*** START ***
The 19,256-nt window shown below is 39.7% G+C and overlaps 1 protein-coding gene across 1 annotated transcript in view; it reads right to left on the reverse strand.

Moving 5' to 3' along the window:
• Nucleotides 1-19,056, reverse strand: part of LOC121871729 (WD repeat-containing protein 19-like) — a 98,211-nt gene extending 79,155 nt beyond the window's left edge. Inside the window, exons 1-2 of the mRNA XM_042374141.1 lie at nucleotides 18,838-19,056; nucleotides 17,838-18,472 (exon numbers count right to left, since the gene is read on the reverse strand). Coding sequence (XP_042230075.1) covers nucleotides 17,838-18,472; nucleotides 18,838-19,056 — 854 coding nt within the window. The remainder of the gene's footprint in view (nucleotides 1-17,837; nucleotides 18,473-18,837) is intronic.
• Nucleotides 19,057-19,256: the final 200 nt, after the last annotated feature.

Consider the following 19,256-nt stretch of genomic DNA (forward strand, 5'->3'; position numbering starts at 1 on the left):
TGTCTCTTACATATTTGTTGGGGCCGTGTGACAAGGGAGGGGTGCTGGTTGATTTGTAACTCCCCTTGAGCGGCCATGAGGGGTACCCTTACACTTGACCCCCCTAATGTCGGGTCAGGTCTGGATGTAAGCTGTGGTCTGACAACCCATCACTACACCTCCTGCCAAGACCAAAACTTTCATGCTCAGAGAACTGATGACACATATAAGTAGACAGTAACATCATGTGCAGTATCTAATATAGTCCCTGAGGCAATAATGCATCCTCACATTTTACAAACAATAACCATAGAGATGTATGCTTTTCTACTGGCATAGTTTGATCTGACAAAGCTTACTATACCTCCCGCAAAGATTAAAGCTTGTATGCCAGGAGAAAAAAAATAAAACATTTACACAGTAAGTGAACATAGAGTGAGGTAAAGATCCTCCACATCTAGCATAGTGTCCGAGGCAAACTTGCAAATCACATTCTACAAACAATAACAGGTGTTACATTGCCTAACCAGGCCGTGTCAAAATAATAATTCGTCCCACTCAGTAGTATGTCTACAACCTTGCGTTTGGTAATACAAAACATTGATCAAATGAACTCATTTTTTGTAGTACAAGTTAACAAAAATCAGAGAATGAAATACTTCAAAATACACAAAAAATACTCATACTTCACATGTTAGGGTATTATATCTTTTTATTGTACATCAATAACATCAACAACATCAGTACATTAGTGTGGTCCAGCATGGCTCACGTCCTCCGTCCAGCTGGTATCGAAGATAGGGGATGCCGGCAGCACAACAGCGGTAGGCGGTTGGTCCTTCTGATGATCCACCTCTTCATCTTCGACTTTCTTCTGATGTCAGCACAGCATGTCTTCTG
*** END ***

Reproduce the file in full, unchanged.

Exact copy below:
The 19,256-nt window shown below is 39.7% G+C and overlaps 1 protein-coding gene across 1 annotated transcript in view; it reads right to left on the reverse strand.

Moving 5' to 3' along the window:
• Nucleotides 1-19,056, reverse strand: part of LOC121871729 (WD repeat-containing protein 19-like) — a 98,211-nt gene extending 79,155 nt beyond the window's left edge. Inside the window, exons 1-2 of the mRNA XM_042374141.1 lie at nucleotides 18,838-19,056; nucleotides 17,838-18,472 (exon numbers count right to left, since the gene is read on the reverse strand). Coding sequence (XP_042230075.1) covers nucleotides 17,838-18,472; nucleotides 18,838-19,056 — 854 coding nt within the window. The remainder of the gene's footprint in view (nucleotides 1-17,837; nucleotides 18,473-18,837) is intronic.
• Nucleotides 19,057-19,256: the final 200 nt, after the last annotated feature.

Consider the following 19,256-nt stretch of genomic DNA (forward strand, 5'->3'; position numbering starts at 1 on the left):
TGTCTCTTACATATTTGTTGGGGCCGTGTGACAAGGGAGGGGTGCTGGTTGATTTGTAACTCCCCTTGAGCGGCCATGAGGGGTACCCTTACACTTGACCCCCCTAATGTCGGGTCAGGTCTGGATGTAAGCTGTGGTCTGACAACCCATCACTACACCTCCTGCCAAGACCAAAACTTTCATGCTCAGAGAACTGATGACACATATAAGTAGACAGTAACATCATGTGCAGTATCTAATATAGTCCCTGAGGCAATAATGCATCCTCACATTTTACAAACAATAACCATAGAGATGTATGCTTTTCTACTGGCATAGTTTGATCTGACAAAGCTTACTATACCTCCCGCAAAGATTAAAGCTTGTATGCCAGGAGAAAAAAAATAAAACATTTACACAGTAAGTGAACATAGAGTGAGGTAAAGATCCTCCACATCTAGCATAGTGTCCGAGGCAAACTTGCAAATCACATTCTACAAACAATAACAGGTGTTACATTGCCTAACCAGGCCGTGTCAAAATAATAATTCGTCCCACTCAGTAGTATGTCTACAACCTTGCGTTTGGTAATACAAAACATTGATCAAATGAACTCATTTTTTGTAGTACAAGTTAACAAAAATCAGAGAATGAAATACTTCAAAATACACAAAAAATACTCATACTTCACATGTTAGGGTATTATATCTTTTTATTGTACATCAATAACATCAACAACATCAGTACATTAGTGTGGTCCAGCATGGCTCACGTCCTCCGTCCAGCTGGTATCGAAGATAGGGGATGCCGGCAGCACAACAGCGGTAGGCGGTTGGTCCTTCTGATGATCCACCTCTTCATCTTCGACTTTCTTCTGATGTCAGCACAGCATGTCTTCTG